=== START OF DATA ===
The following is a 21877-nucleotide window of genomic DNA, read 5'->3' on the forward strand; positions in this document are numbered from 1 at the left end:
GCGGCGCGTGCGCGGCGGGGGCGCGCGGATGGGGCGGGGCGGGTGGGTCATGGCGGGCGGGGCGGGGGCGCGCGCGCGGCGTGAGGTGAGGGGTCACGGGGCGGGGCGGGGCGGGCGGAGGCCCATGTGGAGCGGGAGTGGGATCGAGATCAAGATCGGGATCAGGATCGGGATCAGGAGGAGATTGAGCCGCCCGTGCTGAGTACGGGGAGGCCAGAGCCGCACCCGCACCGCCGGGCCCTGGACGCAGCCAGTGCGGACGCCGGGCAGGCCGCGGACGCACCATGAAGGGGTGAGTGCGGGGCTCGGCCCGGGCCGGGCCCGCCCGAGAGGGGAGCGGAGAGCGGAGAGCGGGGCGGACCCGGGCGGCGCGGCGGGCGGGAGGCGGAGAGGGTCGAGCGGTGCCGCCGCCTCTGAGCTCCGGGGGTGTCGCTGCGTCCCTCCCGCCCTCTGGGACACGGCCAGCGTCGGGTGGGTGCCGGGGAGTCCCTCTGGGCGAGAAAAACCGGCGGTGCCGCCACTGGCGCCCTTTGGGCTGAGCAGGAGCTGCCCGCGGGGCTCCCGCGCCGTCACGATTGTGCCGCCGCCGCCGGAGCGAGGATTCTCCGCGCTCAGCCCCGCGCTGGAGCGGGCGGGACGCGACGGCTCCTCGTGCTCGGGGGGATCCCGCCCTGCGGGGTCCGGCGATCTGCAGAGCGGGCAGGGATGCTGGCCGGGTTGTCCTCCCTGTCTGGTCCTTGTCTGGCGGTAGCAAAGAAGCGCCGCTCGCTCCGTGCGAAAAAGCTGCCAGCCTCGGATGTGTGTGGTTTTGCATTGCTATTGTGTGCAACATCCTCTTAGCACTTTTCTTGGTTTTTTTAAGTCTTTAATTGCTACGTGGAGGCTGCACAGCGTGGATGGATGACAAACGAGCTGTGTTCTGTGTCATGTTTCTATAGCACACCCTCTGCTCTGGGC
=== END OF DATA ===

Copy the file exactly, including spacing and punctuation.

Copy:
The following is a 21877-nucleotide window of genomic DNA, read 5'->3' on the forward strand; positions in this document are numbered from 1 at the left end:
GCGGCGCGTGCGCGGCGGGGGCGCGCGGATGGGGCGGGGCGGGTGGGTCATGGCGGGCGGGGCGGGGGCGCGCGCGCGGCGTGAGGTGAGGGGTCACGGGGCGGGGCGGGGCGGGCGGAGGCCCATGTGGAGCGGGAGTGGGATCGAGATCAAGATCGGGATCAGGATCGGGATCAGGAGGAGATTGAGCCGCCCGTGCTGAGTACGGGGAGGCCAGAGCCGCACCCGCACCGCCGGGCCCTGGACGCAGCCAGTGCGGACGCCGGGCAGGCCGCGGACGCACCATGAAGGGGTGAGTGCGGGGCTCGGCCCGGGCCGGGCCCGCCCGAGAGGGGAGCGGAGAGCGGAGAGCGGGGCGGACCCGGGCGGCGCGGCGGGCGGGAGGCGGAGAGGGTCGAGCGGTGCCGCCGCCTCTGAGCTCCGGGGGTGTCGCTGCGTCCCTCCCGCCCTCTGGGACACGGCCAGCGTCGGGTGGGTGCCGGGGAGTCCCTCTGGGCGAGAAAAACCGGCGGTGCCGCCACTGGCGCCCTTTGGGCTGAGCAGGAGCTGCCCGCGGGGCTCCCGCGCCGTCACGATTGTGCCGCCGCCGCCGGAGCGAGGATTCTCCGCGCTCAGCCCCGCGCTGGAGCGGGCGGGACGCGACGGCTCCTCGTGCTCGGGGGGATCCCGCCCTGCGGGGTCCGGCGATCTGCAGAGCGGGCAGGGATGCTGGCCGGGTTGTCCTCCCTGTCTGGTCCTTGTCTGGCGGTAGCAAAGAAGCGCCGCTCGCTCCGTGCGAAAAAGCTGCCAGCCTCGGATGTGTGTGGTTTTGCATTGCTATTGTGTGCAACATCCTCTTAGCACTTTTCTTGGTTTTTTTAAGTCTTTAATTGCTACGTGGAGGCTGCACAGCGTGGATGGATGACAAACGAGCTGTGTTCTGTGTCATGTTTCTATAGCACACCCTCTGCTCTGGGC